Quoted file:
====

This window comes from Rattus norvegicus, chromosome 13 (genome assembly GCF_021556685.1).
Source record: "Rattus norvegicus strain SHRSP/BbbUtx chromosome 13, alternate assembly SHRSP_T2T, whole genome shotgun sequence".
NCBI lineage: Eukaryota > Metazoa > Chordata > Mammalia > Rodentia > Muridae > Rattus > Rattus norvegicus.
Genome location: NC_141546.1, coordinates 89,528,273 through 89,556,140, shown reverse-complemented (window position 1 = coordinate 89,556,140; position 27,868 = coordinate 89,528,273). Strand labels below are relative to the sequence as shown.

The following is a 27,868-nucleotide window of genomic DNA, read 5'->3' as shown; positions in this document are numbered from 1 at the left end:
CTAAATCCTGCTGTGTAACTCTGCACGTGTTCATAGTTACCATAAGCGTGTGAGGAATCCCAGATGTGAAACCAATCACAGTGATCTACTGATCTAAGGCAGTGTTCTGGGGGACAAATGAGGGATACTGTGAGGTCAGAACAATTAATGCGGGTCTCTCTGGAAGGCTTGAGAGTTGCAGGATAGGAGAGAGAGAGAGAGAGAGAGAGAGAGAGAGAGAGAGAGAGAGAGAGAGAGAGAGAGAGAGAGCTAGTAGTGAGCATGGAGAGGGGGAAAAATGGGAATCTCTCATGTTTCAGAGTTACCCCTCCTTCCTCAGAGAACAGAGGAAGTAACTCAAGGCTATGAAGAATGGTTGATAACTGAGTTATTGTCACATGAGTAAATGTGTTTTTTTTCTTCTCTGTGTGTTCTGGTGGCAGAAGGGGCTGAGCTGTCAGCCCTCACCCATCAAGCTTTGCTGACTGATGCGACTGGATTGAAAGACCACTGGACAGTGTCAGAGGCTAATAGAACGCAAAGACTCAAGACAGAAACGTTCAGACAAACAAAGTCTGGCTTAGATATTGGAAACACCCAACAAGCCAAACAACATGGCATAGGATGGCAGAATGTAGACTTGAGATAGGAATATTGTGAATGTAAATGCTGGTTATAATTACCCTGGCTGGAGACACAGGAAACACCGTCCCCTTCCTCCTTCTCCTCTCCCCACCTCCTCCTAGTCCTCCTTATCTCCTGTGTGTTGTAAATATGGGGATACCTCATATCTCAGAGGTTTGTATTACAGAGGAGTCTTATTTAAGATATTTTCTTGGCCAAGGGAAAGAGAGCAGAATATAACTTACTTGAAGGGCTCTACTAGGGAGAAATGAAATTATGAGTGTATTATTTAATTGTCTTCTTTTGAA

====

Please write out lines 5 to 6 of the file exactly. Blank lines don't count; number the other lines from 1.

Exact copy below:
The following is a 27,868-nucleotide window of genomic DNA, read 5'->3' as shown; positions in this document are numbered from 1 at the left end:
CTAAATCCTGCTGTGTAACTCTGCACGTGTTCATAGTTACCATAAGCGTGTGAGGAATCCCAGATGTGAAACCAATCACAGTGATCTACTGATCTAAGGCAGTGTTCTGGGGGACAAATGAGGGATACTGTGAGGTCAGAACAATTAATGCGGGTCTCTCTGGAAGGCTTGAGAGTTGCAGGATAGGAGAGAGAGAGAGAGAGAGAGAGAGAGAGAGAGAGAGAGAGAGAGAGAGAGAGAGAGAGAGAGCTAGTAGTGAGCATGGAGAGGGGGAAAAATGGGAATCTCTCATGTTTCAGAGTTACCCCTCCTTCCTCAGAGAACAGAGGAAGTAACTCAAGGCTATGAAGAATGGTTGATAACTGAGTTATTGTCACATGAGTAAATGTGTTTTTTTTCTTCTCTGTGTGTTCTGGTGGCAGAAGGGGCTGAGCTGTCAGCCCTCACCCATCAAGCTTTGCTGACTGATGCGACTGGATTGAAAGACCACTGGACAGTGTCAGAGGCTAATAGAACGCAAAGACTCAAGACAGAAACGTTCAGACAAACAAAGTCTGGCTTAGATATTGGAAACACCCAACAAGCCAAACAACATGGCATAGGATGGCAGAATGTAGACTTGAGATAGGAATATTGTGAATGTAAATGCTGGTTATAATTACCCTGGCTGGAGACACAGGAAACACCGTCCCCTTCCTCCTTCTCCTCTCCCCACCTCCTCCTAGTCCTCCTTATCTCCTGTGTGTTGTAAATATGGGGATACCTCATATCTCAGAGGTTTGTATTACAGAGGAGTCTTATTTAAGATATTTTCTTGGCCAAGGGAAAGAGAGCAGAATATAACTTACTTGAAGGGCTCTACTAGGGAGAAATGAAATTATGAGTGTATTATTTAATTGTCTTCTTTTGAA